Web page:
My mother - the person behind her dementia

Mary’s mother – the person behind her dementia

There is a lot more to the person than the illness and knowledge of this context can often help to explain their values, feelings and actions.

Margaret Clarke
1921 – 2009

  • Brought up in a strongly principled family, with four brothers and a sister.
  • In WW2 worked for Cable & Wireless on international coded cable messages, was also an Auxiliary Nurse and air-raid fire watcher.
  • Married Joe in 1945 and together they planned a large family.
  • Widowed in 1963 aged 42, several months before my youngest brother was born. Bringing up 5 sons and 5 daughters alone was not easy, but she did really well with the limited resources available to her.
  • Amazingly positive, innovative, resourceful and creative.
  • National President of the Union of Catholic Mothers
  • 1967 Catholic Woman of the Year – one of the first ever awarded this.
  • Leading figure in the National Board of Catholic Women, and the World Union of Catholic Womens’ Organisations.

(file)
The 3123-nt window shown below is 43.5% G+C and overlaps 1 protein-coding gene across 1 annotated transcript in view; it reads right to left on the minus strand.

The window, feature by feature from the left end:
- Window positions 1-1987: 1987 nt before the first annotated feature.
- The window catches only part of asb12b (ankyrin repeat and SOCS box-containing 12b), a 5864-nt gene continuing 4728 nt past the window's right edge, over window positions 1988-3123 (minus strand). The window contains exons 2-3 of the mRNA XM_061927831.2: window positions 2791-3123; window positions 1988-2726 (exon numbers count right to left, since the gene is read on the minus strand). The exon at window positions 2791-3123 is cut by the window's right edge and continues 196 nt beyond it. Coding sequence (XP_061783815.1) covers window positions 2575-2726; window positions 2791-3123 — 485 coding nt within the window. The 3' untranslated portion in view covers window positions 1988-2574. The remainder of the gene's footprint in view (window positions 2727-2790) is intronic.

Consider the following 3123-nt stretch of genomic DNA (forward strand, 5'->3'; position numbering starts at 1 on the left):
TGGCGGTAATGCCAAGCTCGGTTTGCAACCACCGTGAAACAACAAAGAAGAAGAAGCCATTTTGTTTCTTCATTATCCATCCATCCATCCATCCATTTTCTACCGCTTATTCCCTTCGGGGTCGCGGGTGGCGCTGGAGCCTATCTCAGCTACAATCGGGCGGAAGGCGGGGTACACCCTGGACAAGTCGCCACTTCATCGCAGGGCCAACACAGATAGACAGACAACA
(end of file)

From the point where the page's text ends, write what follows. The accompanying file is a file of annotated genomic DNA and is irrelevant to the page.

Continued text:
• 1976 awarded the Papal medal ‘Pro Ecclesia et Pontifice’, known as the ‘Cross of Honour’ and the highest award to a lay person from the Pope.
  • In Who’s Who of Catholic Life
  • Passed her driving test at 54, first time!
  • Amazing ability at art and craft including: smocking; dressmaking; weaving; crazy paving; wax art; cake decorating (her bible cake was famous for people trying to turn the pages); gold embroidery; black work; embroidered art work; appliqué; macramé; corn dollies; UCM banner making; church robes; (real) tent making; patchwork; jam/preserves; baking; painting and decorating as needed.
  • She regretted never having gone to art school, largely due to the war, even though it didn’t stop her creativity coming out in all directions.
  • Music was important to both my parents, my mother had taught herself to play piano to a decent standard – it was her way of relaxing and I have fond memories of listening to her playing whilst trying to get to sleep.
  • A fantastic organiser, described at her funeral by the Bishop of Portsmouth as “A Power in the Land”.

She firmly believed that most people could create amazing things if they just had a go. Creative works always look more difficult and more perfect to people who don’t attempt them.